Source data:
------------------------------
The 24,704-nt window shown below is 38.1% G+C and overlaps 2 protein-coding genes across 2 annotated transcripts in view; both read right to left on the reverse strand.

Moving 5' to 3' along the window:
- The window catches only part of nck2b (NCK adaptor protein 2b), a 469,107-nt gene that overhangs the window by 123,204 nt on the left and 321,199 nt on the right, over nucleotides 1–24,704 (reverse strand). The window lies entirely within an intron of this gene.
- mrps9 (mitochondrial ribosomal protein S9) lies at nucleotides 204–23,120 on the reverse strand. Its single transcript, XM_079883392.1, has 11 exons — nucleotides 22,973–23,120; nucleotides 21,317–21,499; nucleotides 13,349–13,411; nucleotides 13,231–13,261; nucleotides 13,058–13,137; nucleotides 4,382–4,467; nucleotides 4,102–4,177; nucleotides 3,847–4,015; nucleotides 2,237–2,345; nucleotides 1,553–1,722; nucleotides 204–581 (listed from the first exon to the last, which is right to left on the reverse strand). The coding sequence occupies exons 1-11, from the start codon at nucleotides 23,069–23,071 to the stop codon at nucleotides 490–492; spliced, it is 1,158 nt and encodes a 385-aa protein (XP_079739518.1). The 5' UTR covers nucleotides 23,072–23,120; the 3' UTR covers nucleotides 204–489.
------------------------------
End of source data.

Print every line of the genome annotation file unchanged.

The 24,704-nt window shown below is 38.1% G+C and overlaps 2 protein-coding genes across 2 annotated transcripts in view; both read right to left on the reverse strand.

Moving 5' to 3' along the window:
- The window catches only part of nck2b (NCK adaptor protein 2b), a 469,107-nt gene that overhangs the window by 123,204 nt on the left and 321,199 nt on the right, over nucleotides 1–24,704 (reverse strand). The window lies entirely within an intron of this gene.
- mrps9 (mitochondrial ribosomal protein S9) lies at nucleotides 204–23,120 on the reverse strand. Its single transcript, XM_079883392.1, has 11 exons — nucleotides 22,973–23,120; nucleotides 21,317–21,499; nucleotides 13,349–13,411; nucleotides 13,231–13,261; nucleotides 13,058–13,137; nucleotides 4,382–4,467; nucleotides 4,102–4,177; nucleotides 3,847–4,015; nucleotides 2,237–2,345; nucleotides 1,553–1,722; nucleotides 204–581 (listed from the first exon to the last, which is right to left on the reverse strand). The coding sequence occupies exons 1-11, from the start codon at nucleotides 23,069–23,071 to the stop codon at nucleotides 490–492; spliced, it is 1,158 nt and encodes a 385-aa protein (XP_079739518.1). The 5' UTR covers nucleotides 23,072–23,120; the 3' UTR covers nucleotides 204–489.